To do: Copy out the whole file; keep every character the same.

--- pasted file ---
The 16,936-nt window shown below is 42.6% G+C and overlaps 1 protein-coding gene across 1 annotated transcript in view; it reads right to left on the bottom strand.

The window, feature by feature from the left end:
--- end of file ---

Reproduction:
The 16,936-nt window shown below is 42.6% G+C and overlaps 1 protein-coding gene across 1 annotated transcript in view; it reads right to left on the bottom strand.

The window, feature by feature from the left end: